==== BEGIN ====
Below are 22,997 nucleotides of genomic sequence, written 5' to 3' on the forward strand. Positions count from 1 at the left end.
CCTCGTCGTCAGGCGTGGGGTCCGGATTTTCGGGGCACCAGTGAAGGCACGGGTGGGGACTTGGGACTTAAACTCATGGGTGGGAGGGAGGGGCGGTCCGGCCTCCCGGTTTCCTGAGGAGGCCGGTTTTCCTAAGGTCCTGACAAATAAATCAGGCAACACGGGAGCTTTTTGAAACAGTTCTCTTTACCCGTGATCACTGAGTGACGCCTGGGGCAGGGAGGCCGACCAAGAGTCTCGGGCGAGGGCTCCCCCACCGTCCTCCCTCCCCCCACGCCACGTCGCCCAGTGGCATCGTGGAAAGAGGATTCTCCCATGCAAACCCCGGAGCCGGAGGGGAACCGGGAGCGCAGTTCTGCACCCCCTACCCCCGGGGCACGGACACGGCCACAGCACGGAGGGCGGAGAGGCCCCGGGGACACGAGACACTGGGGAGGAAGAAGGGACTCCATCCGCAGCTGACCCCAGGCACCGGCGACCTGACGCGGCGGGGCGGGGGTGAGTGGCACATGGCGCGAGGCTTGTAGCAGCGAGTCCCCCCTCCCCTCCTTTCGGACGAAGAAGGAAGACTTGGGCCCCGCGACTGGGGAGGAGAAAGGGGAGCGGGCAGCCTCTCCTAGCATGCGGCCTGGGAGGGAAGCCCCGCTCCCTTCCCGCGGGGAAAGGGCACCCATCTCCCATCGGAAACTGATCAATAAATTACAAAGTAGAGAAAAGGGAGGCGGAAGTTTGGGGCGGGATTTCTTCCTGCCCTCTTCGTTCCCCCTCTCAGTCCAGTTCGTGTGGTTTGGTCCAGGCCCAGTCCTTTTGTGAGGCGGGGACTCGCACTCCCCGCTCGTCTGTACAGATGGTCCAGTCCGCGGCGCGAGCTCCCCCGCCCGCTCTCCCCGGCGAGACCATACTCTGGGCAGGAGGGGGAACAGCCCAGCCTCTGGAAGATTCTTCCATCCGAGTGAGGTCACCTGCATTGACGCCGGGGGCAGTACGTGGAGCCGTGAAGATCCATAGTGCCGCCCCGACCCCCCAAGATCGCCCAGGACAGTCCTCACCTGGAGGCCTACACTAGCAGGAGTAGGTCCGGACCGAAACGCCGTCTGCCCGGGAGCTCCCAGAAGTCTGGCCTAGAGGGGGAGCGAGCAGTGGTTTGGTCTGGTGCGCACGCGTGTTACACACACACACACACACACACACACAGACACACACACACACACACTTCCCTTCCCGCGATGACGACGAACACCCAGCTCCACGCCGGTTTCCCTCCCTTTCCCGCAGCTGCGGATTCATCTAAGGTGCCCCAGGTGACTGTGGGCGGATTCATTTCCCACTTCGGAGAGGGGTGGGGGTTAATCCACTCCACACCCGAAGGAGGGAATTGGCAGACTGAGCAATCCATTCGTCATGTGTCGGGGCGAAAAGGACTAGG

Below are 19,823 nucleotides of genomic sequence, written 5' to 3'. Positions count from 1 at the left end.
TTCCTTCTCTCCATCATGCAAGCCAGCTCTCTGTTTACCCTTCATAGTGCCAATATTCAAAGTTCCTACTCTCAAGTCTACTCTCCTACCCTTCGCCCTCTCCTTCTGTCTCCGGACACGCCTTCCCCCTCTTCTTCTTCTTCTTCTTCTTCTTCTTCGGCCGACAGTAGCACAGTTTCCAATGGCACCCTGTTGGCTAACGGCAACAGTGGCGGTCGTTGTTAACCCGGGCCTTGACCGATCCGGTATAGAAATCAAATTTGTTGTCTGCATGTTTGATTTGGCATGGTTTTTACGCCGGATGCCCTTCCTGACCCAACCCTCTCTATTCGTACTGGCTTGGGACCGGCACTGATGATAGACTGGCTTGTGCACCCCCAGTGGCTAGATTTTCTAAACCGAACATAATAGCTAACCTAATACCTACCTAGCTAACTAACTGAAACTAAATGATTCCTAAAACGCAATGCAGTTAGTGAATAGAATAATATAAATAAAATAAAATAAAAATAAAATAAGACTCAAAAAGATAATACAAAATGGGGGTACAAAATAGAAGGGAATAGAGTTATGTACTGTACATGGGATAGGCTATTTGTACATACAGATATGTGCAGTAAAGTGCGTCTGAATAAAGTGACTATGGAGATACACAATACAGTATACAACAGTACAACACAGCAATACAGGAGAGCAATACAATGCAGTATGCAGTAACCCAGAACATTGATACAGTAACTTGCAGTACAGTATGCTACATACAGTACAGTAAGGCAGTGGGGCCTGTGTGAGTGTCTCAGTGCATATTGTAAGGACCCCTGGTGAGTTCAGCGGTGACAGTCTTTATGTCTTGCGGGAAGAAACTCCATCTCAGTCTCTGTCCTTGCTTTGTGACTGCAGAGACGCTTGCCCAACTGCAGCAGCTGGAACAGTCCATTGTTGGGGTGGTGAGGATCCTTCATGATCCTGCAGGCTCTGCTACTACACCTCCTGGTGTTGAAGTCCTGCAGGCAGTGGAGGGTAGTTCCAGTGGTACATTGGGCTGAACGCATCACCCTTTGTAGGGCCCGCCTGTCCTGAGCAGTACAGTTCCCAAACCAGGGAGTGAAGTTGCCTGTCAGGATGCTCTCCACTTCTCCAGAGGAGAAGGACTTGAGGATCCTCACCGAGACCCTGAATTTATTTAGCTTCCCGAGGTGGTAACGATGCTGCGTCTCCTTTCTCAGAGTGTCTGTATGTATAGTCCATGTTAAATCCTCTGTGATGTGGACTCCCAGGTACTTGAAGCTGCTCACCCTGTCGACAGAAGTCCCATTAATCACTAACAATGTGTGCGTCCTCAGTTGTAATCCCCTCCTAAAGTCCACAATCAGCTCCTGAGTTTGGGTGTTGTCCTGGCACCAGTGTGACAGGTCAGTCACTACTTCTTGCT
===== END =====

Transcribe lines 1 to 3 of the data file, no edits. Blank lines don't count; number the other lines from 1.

Below are 22,997 nucleotides of genomic sequence, written 5' to 3' on the forward strand. Positions count from 1 at the left end.
CCTCGTCGTCAGGCGTGGGGTCCGGATTTTCGGGGCACCAGTGAAGGCACGGGTGGGGACTTGGGACTTAAACTCATGGGTGGGAGGGAGGGGCGGTCCGGCCTCCCGGTTTCCTGAGGAGGCCGGTTTTCCTAAGGTCCTGACAAATAAATCAGGCAACACGGGAGCTTTTTGAAACAGTTCTCTTTACCCGTGATCACTGAGTGACGCCTGGGGCAGGGAGGCCGACCAAGAGTCTCGGGCGAGGGCTCCCCCACCGTCCTCCCTCCCCCCACGCCACGTCGCCCAGTGGCATCGTGGAAAGAGGATTCTCCCATGCAAACCCCGGAGCCGGAGGGGAACCGGGAGCGCAGTTCTGCACCCCCTACCCCCGGGGCACGGACACGGCCACAGCACGGAGGGCGGAGAGGCCCCGGGGACACGAGACACTGGGGAGGAAGAAGGGACTCCATCCGCAGCTGACCCCAGGCACCGGCGACCTGACGCGGCGGGGCGGGGGTGAGTGGCACATGGCGCGAGGCTTGTAGCAGCGAGTCCCCCCTCCCCTCCTTTCGGACGAAGAAGGAAGACTTGGGCCCCGCGACTGGGGAGGAGAAAGGGGAGCGGGCAGCCTCTCCTAGCATGCGGCCTGGGAGGGAAGCCCCGCTCCCTTCCCGCGGGGAAAGGGCACCCATCTCCCATCGGAAACTGATCAATAAATTACAAAGTAGAGAAAAGGGAGGCGGAAGTTTGGGGCGGGATTTCTTCCTGCCCTCTTCGTTCCCCCTCTCAGTCCAGTTCGTGTGGTTTGGTCCAGGCCCAGTCCTTTTGTGAGGCGGGGACTCGCACTCCCCGCTCGTCTGTACAGATGGTCCAGTCCGCGGCGCGAGCTCCCCCGCCCGCTCTCCCCGGCGAGACCATACTCTGGGCAGGAGGGGGAACAGCCCAGCCTCTGGAAGATTCTTCCATCCGAGTGAGGTCACCTGCATTGACGCCGGGGGCAGTACGTGGAGCCGTGAAGATCCATAGTGCCGCCCCGACCCCCCAAGATCGCCCAGGACAGTCCTCACCTGGAGGCCTACACTAGCAGGAGTAGGTCCGGACCGAAACGCCGTCTGCCCGGGAGCTCCCAGAAGTCTGGCCTAGAGGGGGAGCGAGCAGTGGTTTGGTCTGGTGCGCACGCGTGTTACACACACACACACACACACACACACAGACACACACACACACACACTTCCCTTCCCGCGATGACGACGAACACCCAGCTCCACGCCGGTTTCCCTCCCTTTCCCGCAGCTGCGGATTCATCTAAGGTGCCCCAGGTGACTGTGGGCGGATTCATTTCCCACTTCGGAGAGGGGTGGGGGTTAATCCACTCCACACCCGAAGGAGGGAATTGGCAGACTGAGCAATCCATTCGTCATGTGTCGGGGCGAAAAGGACTAGG

Below are 19,823 nucleotides of genomic sequence, written 5' to 3'. Positions count from 1 at the left end.